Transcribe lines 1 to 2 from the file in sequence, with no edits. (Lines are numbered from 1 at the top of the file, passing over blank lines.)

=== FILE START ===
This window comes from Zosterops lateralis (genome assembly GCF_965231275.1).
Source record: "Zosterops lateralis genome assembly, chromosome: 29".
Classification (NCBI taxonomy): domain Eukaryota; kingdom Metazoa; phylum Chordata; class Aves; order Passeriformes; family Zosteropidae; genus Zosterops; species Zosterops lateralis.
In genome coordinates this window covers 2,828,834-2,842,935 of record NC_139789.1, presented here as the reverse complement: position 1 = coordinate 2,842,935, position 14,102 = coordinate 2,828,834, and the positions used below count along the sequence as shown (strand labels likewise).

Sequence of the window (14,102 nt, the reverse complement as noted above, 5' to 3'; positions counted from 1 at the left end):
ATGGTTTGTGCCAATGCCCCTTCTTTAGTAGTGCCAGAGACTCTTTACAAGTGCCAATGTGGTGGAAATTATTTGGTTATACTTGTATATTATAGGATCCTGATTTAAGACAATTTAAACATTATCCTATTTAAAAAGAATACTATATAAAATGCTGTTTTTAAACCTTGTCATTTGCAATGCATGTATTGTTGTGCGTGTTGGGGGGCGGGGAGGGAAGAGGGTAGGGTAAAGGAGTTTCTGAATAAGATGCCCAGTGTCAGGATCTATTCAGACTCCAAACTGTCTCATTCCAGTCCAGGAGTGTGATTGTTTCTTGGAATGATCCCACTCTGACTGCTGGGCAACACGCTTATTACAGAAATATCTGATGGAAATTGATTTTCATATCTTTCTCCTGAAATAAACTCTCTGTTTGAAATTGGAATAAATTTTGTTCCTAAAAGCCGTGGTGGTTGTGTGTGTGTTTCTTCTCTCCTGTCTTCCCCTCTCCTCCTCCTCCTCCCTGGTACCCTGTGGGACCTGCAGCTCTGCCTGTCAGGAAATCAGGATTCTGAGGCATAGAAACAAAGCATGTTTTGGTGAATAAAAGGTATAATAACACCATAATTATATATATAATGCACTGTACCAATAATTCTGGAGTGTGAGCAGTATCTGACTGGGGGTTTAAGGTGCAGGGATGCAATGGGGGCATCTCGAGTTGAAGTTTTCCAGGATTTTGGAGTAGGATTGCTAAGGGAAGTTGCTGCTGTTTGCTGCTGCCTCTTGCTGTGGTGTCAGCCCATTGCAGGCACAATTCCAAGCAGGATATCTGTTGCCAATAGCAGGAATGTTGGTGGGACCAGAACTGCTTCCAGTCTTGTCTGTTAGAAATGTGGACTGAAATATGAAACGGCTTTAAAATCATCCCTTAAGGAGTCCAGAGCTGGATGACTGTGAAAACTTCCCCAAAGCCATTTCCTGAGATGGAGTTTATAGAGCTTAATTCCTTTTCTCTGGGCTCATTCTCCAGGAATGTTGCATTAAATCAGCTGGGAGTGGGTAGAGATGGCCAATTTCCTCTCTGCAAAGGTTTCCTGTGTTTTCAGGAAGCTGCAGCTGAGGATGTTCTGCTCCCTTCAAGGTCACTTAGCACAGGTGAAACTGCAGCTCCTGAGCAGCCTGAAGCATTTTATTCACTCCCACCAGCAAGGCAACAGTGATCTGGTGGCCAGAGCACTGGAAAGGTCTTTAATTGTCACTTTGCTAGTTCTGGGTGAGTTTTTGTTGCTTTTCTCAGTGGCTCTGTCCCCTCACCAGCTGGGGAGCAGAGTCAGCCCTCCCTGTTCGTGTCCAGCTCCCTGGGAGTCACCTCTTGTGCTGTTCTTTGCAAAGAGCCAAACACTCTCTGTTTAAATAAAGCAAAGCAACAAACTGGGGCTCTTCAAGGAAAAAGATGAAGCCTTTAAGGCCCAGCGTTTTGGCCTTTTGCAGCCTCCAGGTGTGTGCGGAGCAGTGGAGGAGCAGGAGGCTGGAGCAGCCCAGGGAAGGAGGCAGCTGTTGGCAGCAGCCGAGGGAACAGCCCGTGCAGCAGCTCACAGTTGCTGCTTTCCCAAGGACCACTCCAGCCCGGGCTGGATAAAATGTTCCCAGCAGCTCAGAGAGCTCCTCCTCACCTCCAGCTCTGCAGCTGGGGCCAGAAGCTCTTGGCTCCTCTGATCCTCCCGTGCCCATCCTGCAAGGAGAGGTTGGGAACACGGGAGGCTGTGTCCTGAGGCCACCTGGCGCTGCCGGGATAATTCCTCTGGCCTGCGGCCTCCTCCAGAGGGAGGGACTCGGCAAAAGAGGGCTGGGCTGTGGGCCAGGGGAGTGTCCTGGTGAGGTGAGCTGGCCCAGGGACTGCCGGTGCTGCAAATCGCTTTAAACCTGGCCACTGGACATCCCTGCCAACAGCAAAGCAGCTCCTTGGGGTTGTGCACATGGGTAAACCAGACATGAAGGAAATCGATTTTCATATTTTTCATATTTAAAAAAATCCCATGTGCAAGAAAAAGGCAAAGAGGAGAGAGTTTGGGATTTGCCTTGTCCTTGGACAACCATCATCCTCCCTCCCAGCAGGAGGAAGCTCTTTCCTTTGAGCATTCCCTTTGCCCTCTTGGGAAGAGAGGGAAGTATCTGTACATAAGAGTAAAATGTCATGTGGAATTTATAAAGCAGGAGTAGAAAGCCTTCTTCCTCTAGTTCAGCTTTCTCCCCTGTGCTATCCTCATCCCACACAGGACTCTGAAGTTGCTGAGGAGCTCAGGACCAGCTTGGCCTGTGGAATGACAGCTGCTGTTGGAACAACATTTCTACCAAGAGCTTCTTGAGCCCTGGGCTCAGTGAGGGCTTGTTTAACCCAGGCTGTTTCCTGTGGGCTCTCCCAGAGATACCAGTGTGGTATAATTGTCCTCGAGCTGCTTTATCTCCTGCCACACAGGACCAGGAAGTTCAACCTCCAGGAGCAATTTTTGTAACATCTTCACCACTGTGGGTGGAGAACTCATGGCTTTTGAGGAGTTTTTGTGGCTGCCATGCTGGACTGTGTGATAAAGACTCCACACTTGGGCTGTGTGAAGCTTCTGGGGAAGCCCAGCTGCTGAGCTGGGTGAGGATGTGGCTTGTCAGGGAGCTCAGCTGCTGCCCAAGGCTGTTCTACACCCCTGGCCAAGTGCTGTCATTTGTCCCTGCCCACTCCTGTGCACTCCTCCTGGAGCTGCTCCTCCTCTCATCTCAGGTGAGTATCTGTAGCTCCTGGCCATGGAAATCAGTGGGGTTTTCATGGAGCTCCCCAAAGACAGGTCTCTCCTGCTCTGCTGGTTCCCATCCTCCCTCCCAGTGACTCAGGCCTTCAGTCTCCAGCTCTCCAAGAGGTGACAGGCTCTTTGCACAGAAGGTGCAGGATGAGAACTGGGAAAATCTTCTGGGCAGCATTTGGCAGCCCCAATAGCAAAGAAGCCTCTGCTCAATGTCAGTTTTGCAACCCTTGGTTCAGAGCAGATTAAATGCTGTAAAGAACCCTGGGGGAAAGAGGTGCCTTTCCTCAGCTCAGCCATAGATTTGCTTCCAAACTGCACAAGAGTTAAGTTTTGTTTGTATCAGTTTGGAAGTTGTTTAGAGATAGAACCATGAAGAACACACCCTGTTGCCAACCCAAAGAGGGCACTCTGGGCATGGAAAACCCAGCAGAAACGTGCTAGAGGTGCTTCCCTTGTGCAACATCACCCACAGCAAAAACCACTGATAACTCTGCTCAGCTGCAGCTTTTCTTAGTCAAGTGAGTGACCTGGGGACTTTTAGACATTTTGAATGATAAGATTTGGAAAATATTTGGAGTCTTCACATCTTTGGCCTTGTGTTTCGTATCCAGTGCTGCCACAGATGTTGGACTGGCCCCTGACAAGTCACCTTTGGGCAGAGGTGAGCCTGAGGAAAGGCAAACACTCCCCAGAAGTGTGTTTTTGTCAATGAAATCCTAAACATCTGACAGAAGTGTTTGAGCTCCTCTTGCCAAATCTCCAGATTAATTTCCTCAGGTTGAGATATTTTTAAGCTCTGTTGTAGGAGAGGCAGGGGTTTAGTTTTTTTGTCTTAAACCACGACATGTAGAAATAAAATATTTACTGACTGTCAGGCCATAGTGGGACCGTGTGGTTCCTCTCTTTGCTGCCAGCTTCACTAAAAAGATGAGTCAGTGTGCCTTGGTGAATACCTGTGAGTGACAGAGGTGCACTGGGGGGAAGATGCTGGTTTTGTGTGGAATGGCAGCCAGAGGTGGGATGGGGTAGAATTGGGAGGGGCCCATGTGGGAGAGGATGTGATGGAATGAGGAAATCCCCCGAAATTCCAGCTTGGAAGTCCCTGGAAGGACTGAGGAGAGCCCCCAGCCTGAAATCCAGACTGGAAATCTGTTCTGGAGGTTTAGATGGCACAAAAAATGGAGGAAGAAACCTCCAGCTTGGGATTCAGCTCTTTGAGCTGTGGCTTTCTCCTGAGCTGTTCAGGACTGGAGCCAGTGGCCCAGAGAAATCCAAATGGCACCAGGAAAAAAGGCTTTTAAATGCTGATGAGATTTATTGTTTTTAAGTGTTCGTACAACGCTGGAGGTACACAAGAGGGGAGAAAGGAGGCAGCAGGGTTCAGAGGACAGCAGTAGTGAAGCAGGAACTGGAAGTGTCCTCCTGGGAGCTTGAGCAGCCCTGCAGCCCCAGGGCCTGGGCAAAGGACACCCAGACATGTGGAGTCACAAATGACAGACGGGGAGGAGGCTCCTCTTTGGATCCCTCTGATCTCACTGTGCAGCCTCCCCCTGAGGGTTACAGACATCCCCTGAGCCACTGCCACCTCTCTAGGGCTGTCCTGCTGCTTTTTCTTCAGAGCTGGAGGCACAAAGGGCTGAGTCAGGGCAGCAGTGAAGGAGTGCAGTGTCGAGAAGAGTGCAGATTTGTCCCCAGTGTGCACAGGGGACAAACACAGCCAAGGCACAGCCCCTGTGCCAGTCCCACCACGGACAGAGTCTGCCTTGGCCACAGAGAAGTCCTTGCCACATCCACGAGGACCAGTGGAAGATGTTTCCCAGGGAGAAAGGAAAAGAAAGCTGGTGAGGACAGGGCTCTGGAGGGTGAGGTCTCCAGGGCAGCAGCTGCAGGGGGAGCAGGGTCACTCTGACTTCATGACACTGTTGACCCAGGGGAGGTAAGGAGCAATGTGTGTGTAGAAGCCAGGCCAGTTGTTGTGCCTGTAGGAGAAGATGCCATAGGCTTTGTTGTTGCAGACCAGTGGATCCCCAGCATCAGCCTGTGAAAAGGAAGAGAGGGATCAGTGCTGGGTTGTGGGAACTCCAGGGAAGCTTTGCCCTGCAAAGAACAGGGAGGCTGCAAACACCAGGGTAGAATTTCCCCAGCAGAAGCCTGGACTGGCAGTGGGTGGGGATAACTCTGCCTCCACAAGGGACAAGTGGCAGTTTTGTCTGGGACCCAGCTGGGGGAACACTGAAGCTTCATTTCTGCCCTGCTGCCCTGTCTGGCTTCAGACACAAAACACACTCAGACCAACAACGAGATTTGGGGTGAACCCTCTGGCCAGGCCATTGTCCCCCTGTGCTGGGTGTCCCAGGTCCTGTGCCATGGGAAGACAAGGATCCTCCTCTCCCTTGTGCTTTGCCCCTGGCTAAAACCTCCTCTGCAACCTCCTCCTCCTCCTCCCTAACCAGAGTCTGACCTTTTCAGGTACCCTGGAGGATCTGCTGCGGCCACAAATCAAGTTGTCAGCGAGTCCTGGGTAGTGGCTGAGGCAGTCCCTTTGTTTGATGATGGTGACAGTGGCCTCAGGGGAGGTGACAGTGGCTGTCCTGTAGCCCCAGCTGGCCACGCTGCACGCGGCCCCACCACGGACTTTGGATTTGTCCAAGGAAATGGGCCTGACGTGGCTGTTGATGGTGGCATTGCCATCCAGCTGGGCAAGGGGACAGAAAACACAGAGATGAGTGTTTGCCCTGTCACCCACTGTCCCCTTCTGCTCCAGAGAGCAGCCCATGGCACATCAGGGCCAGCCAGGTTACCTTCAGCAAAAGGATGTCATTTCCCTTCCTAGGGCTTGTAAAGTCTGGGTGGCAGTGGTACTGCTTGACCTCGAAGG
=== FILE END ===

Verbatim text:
This window comes from Zosterops lateralis (genome assembly GCF_965231275.1).
Source record: "Zosterops lateralis genome assembly, chromosome: 29".